In a letter smuggled from inside the Saudi prison system, detained human rights activist Khaled al-Omair has announced the suspension of his hunger strike from 11 February 2020, after the Public Prosecutor’s Office informed him that his case had been handed over to it by State Security.
Al-Omair regarded this as partly meeting his demands, the main one being for him to be brought to court.
Meanwhile human rights activist Walid Abu al-Khair has announced that he ended his own hunger strike, after nearly two months, on 6 February 2020 after he was transferred from high security detention back to his previous prison accommodation. Abu al-Khair, al-Omair and others went on hunger strike in protest over their poor conditions and harsh treatment in prison.
Towards the end of November 2019 Abu al-Khair’s cell was raided several times, and he was taken in handcuffs to be placed in the sun as a punitive measure several times as well.
On 27 November 2019 Abu al-Khair was taken to the high security unit, bound hand and foot, and it was this that led him to begin his hunger strike.
He only broke his strike on 10 December 2019 when they returned him to his previous prison accommodation; but then on 11 December his cell was raided again and he was once again taken, this time together with Raif Badawi, to high security.
Abu al-Khair then went back on hunger strike, just one day after having broken it, and Raif Badawi joined him in the strike. On 9 January 2020 eye witnesses contacted ALQST to say they had seen Walid Abu al-Khair in hospital in a poor state of health.
ALQST later received confirmation that Abu al-Khair was back in high security, the very day after being force-fed with nutrients in hospital, his health having deteriorated as a result of both his hunger strike and medical negligence by the prison administration.
Badawi continued his hunger strike until he was returned to his prison cell. Abu al-Khair continued until he was let out of high security, and announced he had stopped his hunger strike on 6 February 2020 now that this demand had been met.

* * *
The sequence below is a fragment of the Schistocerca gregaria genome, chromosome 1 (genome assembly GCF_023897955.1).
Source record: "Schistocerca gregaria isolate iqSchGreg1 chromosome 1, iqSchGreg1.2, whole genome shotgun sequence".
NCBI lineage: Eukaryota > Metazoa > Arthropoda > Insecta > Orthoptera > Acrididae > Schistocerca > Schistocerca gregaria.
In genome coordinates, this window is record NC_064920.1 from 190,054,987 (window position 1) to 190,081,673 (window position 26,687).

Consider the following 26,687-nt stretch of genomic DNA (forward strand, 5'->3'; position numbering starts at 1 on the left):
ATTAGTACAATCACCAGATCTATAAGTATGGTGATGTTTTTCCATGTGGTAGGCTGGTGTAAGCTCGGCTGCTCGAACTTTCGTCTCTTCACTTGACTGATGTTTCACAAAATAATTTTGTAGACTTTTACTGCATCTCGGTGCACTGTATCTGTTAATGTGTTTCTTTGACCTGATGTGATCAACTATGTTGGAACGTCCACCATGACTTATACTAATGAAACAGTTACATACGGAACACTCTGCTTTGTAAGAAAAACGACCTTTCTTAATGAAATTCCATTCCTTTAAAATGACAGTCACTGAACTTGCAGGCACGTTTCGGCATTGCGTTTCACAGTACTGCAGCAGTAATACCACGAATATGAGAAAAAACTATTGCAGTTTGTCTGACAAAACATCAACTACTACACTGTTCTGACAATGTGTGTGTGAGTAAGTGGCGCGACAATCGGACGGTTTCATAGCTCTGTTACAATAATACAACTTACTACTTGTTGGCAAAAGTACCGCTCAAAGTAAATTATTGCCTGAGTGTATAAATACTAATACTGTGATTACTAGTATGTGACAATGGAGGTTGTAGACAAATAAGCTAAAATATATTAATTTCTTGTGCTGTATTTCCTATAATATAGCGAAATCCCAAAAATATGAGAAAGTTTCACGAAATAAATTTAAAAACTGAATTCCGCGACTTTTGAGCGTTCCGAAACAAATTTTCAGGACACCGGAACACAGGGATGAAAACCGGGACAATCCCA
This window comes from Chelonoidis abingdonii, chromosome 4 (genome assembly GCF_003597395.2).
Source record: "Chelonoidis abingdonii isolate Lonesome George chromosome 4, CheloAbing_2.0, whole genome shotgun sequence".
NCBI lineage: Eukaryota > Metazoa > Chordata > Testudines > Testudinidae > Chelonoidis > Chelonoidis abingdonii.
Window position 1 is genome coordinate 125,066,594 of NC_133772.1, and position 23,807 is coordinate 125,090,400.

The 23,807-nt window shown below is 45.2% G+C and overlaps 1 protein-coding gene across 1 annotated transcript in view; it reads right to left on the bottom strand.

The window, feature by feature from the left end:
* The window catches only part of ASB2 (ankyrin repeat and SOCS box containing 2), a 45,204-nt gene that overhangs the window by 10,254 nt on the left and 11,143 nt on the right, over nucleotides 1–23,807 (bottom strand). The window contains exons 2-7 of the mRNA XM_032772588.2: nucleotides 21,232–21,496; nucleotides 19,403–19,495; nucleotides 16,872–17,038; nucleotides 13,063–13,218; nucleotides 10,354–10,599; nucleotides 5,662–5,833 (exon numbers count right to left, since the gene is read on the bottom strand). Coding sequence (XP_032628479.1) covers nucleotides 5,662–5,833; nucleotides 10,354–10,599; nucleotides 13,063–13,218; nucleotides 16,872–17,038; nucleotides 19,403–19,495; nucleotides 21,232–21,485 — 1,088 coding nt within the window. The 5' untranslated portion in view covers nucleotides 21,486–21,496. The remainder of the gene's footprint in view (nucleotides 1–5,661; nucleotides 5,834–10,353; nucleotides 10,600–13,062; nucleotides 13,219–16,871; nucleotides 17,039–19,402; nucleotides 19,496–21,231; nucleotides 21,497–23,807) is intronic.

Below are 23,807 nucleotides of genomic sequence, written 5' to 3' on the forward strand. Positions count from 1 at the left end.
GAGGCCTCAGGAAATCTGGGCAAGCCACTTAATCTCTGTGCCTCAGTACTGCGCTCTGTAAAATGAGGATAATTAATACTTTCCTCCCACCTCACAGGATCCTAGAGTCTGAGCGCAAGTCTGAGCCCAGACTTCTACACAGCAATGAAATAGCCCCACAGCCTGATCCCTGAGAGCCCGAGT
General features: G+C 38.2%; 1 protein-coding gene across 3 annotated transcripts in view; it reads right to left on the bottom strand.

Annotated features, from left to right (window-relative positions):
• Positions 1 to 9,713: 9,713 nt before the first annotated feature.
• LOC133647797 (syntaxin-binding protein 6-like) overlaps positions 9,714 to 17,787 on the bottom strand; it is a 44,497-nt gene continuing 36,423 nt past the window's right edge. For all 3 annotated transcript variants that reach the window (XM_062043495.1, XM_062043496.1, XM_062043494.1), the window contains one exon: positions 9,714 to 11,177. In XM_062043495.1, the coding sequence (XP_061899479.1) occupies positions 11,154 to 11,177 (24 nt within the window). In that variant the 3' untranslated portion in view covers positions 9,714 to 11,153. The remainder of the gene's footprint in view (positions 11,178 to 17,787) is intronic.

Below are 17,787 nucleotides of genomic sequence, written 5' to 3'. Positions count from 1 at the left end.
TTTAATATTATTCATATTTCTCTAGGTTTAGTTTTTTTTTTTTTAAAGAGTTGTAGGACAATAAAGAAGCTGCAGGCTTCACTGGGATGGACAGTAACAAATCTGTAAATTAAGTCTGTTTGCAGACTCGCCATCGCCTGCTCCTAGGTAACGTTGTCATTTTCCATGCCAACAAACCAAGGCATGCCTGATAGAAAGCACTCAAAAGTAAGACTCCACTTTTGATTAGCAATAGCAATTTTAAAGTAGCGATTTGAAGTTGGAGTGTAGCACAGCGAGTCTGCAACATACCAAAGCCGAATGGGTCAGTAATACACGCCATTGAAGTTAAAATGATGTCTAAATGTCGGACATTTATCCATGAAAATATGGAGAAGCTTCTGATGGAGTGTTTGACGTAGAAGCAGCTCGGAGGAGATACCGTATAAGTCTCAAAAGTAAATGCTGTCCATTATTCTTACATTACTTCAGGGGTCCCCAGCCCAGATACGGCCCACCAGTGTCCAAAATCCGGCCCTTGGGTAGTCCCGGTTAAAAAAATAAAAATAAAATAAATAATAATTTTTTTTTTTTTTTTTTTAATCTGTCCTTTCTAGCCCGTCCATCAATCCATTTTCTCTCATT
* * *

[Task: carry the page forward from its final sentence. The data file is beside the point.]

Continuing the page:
On 22 December 2019 ALQST received a letter smuggled from inside the Saudi prison system, written by human rights activist Khaled al-Omair, in which he announced that he was joining the PoCs’ hunger strike and invited other PoCs to join it too.
He said he was protesting at being imprisoned without trial, against the authorities’ muzzling of free speech, and against the harassment, repression, arrest and torture of people expressing their opinions.
On 11 February 2020 ALQST received another letter in al-Omair’s handwriting, announcing the temporary suspension of his hunger strike in view of the authorities’ meeting his demands in part by initiating judicial proceedings.
He also affirmed his absolute refusal to be tried in the Specialised Criminal Court (SCC) and rejection of unfair trials held in secret.
As well as announcing the end of the PoCs’ hunger strike, ALQST calls on the authorities to meet their responsibilities towards all prisoners; urges them to completely stop their inhumane and degrading practices and put a stop to all forms of torture; and calls for the immediate and unconditional release of all prisoners of conscience who have not committed any crime by law.
ALQST maintains that Saudi trials are not fair; that the Specialised Criminal Court (SCC) is not competent to hear the cases of prisoners of conscience; and that the court’s regulations and the Counter-terrorism Law allow the authorities to use the SCC and the Law to repress Saudi society and punish peaceful activists.